“November could trade below the cash, but probably would not stay there very long. If the cash market deteriorated further, then November would follow,” O’Grady said. As volatile as the November contract has been, dropping over 10.5% in just Wednesday’s and Thursday’s trading sessions, “the greatest downside potential is in the deferred contracts.”
Houston-based analyst John Gerdes of SunTrust Robinson Humphrey/the Gerdes Group told clients in a note last week that the “unusually high level of gas in storage, and consequently, diminished physical storage capacity, should have meaningfully lowered October gas storage demand. Thus, the significant variance in the cash and near-month futures prices is probably signaling the likelihood of a significant ($1/MMBtu) decline in the November Nymex contract price during October.”
A $1/MMBtu decline in the November Nymex gas contract, and the realization of historically high gas in storage by early November, is likely to weigh on the December and ’07 Nymex futures contracts, said Gerdes. The November contract posted two consecutive 30-plus-cent losses on Wednesday and Thursday last week and showed continuing weakness on Friday. “Consequently, we remain cautious as to natural gas-weighted [exploration and production] E&P names near-term as a continuance of weak gas prices appears necessary to correct the oversupply imbalance that developed in late ’05.”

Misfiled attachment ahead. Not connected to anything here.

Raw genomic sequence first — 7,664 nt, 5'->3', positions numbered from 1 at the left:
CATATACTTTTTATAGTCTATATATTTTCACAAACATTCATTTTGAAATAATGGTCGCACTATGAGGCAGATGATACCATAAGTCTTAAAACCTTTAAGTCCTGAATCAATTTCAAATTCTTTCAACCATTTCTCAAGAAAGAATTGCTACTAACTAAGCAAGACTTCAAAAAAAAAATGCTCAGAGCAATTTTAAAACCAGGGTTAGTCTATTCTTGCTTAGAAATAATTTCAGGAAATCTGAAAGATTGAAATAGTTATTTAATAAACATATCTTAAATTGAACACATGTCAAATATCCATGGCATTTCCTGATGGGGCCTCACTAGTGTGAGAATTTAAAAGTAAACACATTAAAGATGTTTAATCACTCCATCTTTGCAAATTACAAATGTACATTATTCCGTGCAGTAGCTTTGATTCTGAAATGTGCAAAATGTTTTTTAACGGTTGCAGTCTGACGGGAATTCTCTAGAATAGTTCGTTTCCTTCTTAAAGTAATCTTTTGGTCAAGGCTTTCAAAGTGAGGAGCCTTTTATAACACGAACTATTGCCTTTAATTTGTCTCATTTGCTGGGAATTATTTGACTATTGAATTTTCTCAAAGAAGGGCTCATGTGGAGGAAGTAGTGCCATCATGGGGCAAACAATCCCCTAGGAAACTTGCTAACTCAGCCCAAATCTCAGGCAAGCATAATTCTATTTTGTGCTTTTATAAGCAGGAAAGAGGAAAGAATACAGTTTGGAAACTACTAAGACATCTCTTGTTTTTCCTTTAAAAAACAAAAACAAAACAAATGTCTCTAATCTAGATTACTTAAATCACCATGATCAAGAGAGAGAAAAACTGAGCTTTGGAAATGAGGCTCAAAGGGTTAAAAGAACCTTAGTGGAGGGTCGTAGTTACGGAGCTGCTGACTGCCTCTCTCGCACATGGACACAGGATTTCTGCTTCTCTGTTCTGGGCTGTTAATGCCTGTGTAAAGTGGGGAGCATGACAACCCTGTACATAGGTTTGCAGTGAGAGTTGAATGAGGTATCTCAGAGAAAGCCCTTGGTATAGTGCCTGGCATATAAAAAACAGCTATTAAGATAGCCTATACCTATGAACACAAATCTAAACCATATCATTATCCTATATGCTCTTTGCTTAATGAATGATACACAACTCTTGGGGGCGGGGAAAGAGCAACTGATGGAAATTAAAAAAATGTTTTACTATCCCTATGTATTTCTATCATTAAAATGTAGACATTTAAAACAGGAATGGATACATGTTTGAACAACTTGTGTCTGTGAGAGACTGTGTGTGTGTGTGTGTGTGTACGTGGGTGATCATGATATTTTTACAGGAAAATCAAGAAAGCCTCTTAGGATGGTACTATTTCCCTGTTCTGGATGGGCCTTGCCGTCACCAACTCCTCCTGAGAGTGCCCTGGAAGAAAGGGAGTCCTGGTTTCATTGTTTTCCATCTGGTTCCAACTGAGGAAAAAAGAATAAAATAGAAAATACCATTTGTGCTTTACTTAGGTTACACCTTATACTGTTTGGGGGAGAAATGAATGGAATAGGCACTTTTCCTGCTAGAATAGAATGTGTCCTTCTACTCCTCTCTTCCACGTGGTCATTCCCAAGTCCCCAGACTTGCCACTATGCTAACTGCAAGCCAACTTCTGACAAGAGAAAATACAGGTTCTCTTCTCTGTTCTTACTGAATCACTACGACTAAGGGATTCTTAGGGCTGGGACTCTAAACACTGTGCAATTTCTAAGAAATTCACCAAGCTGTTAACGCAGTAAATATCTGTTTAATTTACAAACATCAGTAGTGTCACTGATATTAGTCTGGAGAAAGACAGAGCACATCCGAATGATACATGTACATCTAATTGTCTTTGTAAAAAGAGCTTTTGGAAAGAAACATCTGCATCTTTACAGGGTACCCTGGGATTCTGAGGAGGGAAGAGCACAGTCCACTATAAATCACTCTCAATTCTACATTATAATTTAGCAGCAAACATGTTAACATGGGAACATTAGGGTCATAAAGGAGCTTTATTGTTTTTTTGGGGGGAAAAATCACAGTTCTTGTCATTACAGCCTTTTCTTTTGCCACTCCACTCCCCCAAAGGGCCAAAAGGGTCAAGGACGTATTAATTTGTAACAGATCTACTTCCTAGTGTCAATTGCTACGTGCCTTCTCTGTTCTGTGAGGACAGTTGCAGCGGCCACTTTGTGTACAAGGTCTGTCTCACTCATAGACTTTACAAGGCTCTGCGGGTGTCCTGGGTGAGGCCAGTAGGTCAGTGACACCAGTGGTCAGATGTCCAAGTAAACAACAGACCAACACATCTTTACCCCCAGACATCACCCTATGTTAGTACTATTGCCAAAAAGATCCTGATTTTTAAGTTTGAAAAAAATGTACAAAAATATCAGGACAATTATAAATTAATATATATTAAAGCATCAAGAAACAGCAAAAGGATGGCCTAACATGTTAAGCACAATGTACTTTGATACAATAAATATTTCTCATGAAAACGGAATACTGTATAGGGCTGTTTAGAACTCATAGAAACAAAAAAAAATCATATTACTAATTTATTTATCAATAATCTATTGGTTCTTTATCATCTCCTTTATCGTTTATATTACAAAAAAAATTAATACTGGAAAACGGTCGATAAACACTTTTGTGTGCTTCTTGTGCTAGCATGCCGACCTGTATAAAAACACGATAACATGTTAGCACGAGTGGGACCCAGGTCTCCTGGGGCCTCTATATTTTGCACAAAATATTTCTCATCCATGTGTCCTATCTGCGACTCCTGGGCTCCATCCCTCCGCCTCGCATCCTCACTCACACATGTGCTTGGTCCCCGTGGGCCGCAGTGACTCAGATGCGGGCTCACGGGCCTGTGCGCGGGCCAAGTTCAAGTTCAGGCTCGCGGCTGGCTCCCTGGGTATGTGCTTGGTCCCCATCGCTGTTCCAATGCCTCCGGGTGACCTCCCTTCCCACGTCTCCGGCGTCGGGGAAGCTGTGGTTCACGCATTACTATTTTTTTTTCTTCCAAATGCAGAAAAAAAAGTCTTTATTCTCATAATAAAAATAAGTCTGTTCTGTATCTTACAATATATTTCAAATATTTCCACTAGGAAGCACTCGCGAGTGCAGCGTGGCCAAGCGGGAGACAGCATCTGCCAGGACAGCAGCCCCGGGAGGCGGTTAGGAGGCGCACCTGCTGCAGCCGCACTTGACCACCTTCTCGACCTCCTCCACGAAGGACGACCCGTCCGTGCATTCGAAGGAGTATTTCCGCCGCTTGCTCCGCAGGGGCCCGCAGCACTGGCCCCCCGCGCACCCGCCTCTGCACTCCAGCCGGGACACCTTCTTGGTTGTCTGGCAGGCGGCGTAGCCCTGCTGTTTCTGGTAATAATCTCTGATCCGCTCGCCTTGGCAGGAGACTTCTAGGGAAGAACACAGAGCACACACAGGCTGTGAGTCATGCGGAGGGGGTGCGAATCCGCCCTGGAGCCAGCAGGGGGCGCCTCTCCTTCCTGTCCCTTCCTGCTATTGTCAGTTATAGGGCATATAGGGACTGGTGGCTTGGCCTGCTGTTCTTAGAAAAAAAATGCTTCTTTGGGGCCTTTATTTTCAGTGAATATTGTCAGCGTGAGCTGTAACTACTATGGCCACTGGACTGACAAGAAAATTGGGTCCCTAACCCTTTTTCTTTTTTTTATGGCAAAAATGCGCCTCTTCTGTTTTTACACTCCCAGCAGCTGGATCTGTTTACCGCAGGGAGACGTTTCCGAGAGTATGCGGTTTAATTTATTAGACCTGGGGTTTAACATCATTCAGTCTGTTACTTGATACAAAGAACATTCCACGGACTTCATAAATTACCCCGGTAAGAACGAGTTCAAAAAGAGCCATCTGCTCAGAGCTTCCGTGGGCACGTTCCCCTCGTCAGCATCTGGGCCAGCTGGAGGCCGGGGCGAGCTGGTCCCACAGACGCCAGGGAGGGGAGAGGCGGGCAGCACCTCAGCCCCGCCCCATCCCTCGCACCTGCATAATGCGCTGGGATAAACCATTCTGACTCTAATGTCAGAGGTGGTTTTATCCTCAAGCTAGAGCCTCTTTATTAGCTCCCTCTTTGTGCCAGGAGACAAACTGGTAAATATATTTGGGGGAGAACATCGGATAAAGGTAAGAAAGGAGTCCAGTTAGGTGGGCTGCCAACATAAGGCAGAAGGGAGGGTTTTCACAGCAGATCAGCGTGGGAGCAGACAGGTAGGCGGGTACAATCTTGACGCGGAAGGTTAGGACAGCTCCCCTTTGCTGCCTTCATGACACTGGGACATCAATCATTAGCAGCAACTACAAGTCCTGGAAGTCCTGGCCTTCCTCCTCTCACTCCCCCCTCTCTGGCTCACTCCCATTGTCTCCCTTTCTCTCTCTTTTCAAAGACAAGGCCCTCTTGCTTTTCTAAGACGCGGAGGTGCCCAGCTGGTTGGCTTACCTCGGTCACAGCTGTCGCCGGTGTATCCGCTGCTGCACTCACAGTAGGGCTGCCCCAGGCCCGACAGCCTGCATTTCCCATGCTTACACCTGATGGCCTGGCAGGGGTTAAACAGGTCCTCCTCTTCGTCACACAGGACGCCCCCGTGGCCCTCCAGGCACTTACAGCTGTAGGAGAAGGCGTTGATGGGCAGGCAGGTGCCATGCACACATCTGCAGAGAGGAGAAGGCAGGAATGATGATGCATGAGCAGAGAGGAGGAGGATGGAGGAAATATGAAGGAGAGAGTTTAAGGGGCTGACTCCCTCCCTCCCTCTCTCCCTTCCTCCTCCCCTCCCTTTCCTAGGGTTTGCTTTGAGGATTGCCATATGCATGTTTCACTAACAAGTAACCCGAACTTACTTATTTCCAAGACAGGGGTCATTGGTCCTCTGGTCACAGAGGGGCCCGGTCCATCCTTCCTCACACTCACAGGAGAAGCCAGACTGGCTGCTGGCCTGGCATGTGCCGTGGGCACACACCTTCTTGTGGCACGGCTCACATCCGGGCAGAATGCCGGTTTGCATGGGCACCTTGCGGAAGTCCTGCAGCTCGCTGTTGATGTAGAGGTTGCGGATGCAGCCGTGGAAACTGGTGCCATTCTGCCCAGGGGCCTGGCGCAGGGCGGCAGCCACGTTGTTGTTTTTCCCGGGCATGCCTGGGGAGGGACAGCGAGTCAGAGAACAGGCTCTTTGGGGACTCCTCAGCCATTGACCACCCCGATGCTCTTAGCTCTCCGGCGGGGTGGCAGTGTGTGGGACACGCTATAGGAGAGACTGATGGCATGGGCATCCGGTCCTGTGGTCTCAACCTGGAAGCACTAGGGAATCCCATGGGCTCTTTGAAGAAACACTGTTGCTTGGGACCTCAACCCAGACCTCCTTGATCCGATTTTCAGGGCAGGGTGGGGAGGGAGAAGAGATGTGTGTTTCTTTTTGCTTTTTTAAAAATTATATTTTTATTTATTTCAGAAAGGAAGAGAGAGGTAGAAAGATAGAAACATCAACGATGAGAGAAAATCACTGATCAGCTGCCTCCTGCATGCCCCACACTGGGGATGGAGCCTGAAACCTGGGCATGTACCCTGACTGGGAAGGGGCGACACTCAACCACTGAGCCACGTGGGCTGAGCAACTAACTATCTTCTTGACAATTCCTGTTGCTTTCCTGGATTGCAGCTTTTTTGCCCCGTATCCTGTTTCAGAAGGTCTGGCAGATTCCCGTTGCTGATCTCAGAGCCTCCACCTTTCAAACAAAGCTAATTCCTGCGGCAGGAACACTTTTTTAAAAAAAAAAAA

One indicator of increasing storage constraints, said Gerdes, would be increasing differentials between regional gas producing hubs (such Colorado Interstate Gas) and South Louisiana’s Henry Hub, the physical settlement location for Nymex futures contracts.
Prior to the latest storage report from EIA, Denver-based consulting firm Bentek Energy reported that five U.S. storage facilities already were at or above 100% full and nine other facilities were at 95-99% of capacity. “As anticipated in our reports over the past three weeks, a number of facilities are testing and exceeding their reported maximum inventory levels,” Bentek said.
As of Oct. 6, working gas in storage was an astounding 410 Bcf higher than the same time last year and 358 Bcf above the five-year average of 3,031 Bcf.